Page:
Rik Campbell felt stifled in his career as an accountant, so he left and co-founded a restaurant – in a Brixton shipping container
“Big professional services firms say they like to encourage a culture of entrepreneurialism. But, I found the reality to be very different,” says Rik Campbell. “I didn’t feel able to be myself. I got bored. Maybe they just didn’t trust me to do some of the bigger stuff.”
Rik’s comments highlight a paradox in the professional services industry. Bosses tell their new employees to be entrepreneurial, to think like innovators and to be creative. But when a young accountant or lawyer does behave like a free-wheeling entrepreneur, the true test is ‘what happens next’? Are they encouraged or is their path blocked? For some, they are given the power, the freedom and the support to try new things, make mistakes and push boundaries. Unfortunately, others continue to be pushed through the sausage factory of exams and are broken on the altar of corporate process. Why? Because some large organisations are hard-wired to protect what they’ve got, to avoid fast-paced change where possible and to negate risk – and that sometimes means clipping the wings of their most driven, most entrepreneurially minded youngsters.
This dilemma provides a challenge. How do large firms hang on to sparky, entrepreneurial youngsters who just want to get on with it? How do they stop their most talented rookies – keen to take risks, experiment and drive exciting new projects – from flying off into the sunset?
In the case of Rik Campbell, accountancy’s loss was London food world’s gain. Around 18 months after leaving his job, Rik co-launched Kricket – a pioneering British-Indian restaurant. Today, alongside business partner Will Bowlby, he has expanded to three London outlets – in Soho, Brixton and at Television Centre, Wood Lane.
One question remains… Could his employers have done anything differently to retain Rik’s drive and talent and use this to their advantage? Or would he have left to do his own thing – no matter what?
“I came to London in 2010 after studying at Newcastle University,” says Rik, who set up a successful events business as a student in the North East. “I nearly stayed in Newcastle to expand my events business – it was turning over £100,000 – but eventually I decided that the time was right to start a new chapter in London. I applied to a professional services business, and I think a big reason why I was offered the job was my past events business experience.”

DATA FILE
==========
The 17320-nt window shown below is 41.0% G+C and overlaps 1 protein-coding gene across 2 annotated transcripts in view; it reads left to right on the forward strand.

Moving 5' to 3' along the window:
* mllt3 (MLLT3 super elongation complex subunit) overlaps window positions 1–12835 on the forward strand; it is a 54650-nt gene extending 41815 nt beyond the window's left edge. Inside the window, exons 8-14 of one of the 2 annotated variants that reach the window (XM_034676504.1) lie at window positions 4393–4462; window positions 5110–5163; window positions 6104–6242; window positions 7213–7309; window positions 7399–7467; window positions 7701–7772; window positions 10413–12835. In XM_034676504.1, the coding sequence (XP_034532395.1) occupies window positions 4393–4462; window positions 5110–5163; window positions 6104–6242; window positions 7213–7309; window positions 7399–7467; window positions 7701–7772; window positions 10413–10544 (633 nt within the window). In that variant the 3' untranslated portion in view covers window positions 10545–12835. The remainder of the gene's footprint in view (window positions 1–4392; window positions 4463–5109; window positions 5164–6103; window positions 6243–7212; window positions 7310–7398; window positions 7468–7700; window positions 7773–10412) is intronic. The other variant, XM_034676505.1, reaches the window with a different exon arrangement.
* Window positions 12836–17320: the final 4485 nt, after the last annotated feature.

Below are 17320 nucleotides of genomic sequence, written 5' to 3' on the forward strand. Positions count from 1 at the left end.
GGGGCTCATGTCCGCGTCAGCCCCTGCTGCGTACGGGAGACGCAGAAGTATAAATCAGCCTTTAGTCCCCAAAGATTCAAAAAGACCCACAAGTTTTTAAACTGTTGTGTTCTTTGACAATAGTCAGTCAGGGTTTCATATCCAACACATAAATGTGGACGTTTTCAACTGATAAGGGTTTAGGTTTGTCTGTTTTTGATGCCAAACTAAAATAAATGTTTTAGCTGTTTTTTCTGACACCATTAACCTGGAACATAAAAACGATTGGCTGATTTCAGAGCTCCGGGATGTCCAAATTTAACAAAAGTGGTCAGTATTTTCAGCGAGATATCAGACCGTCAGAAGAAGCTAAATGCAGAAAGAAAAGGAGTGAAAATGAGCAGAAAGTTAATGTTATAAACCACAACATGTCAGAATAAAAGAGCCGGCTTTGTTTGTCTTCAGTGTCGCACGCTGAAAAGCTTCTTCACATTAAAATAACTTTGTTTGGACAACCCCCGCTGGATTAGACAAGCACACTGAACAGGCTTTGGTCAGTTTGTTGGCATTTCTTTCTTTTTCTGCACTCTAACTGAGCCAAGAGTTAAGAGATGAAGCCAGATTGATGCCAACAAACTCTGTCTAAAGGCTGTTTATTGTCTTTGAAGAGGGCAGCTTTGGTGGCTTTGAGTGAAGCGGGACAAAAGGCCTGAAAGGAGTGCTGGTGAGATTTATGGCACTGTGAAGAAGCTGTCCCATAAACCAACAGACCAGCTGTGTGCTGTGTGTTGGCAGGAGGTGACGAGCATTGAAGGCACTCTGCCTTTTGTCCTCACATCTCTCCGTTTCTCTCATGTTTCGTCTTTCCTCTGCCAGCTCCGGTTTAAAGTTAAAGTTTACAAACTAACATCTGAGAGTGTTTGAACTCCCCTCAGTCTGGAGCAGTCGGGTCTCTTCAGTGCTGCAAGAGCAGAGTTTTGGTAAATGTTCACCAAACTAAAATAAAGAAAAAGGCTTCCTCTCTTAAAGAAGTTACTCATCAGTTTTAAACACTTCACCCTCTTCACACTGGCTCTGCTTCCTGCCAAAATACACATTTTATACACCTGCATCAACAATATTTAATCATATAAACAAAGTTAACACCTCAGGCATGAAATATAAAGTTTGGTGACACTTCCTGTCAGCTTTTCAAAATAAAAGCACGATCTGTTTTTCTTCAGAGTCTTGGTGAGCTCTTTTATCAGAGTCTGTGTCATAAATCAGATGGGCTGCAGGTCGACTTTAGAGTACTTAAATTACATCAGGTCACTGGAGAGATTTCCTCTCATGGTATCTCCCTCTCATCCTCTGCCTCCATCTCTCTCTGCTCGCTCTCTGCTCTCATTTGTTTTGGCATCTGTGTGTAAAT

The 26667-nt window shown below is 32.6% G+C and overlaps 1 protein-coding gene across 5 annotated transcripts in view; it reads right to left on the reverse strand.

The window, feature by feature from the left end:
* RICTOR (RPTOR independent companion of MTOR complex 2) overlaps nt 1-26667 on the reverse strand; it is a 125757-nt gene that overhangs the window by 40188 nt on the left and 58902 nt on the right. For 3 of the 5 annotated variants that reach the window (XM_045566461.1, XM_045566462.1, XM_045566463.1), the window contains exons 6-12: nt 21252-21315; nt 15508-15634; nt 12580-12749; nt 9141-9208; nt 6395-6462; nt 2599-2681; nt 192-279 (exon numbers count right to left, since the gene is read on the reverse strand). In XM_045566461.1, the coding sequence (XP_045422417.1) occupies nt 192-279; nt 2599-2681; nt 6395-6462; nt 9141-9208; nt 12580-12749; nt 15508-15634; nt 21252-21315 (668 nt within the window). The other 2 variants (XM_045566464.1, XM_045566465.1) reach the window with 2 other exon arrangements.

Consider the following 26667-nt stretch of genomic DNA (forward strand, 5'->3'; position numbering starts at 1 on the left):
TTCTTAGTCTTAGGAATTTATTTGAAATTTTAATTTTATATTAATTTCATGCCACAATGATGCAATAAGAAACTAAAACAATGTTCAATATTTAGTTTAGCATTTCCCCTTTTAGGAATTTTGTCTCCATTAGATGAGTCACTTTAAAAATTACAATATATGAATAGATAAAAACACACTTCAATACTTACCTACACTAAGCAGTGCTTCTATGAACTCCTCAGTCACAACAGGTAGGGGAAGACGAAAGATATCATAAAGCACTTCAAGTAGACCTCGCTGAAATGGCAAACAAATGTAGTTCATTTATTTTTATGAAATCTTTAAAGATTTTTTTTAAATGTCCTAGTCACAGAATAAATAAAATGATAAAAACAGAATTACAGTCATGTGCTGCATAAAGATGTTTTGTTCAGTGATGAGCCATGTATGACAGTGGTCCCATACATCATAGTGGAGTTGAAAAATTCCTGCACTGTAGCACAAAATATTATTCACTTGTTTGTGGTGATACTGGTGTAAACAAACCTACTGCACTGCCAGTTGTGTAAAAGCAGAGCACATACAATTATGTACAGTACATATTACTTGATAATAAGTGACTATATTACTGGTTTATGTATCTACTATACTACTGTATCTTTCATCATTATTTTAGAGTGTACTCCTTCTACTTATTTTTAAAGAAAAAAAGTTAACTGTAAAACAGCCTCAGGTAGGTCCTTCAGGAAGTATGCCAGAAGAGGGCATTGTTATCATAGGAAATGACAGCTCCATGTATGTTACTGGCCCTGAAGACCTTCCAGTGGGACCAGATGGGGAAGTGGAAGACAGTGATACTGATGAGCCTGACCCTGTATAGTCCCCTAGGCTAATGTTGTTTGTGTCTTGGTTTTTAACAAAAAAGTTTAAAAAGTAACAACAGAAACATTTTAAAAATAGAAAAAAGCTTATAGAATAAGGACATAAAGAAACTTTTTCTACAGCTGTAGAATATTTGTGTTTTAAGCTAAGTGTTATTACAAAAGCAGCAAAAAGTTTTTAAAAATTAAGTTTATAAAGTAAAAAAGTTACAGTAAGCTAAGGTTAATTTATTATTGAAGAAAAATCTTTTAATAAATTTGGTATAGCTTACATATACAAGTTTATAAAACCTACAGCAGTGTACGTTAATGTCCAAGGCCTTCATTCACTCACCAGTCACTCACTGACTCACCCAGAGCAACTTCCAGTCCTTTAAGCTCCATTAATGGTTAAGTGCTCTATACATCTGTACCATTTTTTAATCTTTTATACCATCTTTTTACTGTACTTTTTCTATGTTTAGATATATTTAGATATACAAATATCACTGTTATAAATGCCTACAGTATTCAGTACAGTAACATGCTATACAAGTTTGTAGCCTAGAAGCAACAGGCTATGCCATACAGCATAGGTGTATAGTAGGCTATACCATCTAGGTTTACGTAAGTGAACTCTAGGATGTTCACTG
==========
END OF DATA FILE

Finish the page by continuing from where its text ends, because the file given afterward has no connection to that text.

Although his employers wanted to harness Rik’s entrepreneurial drive, the young accountant never felt at home. “It was tough,” he says. “I didn’t realise how hard it would be. I took around 15 exams, failed a few, and most of my peers were Oxbridge graduates so I felt a bit stupid in comparison. Also, I’d caught the entrepreneurial bug at university and the corporate finance department, where I was working, felt so far removed from that. I enjoyed my time at the firm, but I just didn’t feel that I was in the right place. As a 21-year-old at a big firm, you’re a small fish in a big pond. You have to fit in, and the culture doesn’t accept too much entrepreneurialism or difference.”
After leaving in December 2013, Rik’s first idea was to open a cocktail bar, so he spent six months researching the hospitality industry and gaining a better understanding of the property market. Then, in summer 2014, Rik’s friend Will returned from India where he’d been working as a chef. The pair hooked up, compared notes and decided to launch a new business. Kricket was born.
In mid-2015 the pair opened their first Kricket in a Brixton shipping container. “We didn’t want to take on the risk of a 15-year lease on a London property,” says Rik, “but we did want a place of our own. Walking around South London one day, we stumbled across Pop Brixton, a community of independent retailers and food start-ups trading from shipping containers. We applied to take a space and were accepted. And that’s how two 26-year-old white blokes came to launch an Indian restaurant in the middle of Brixton!”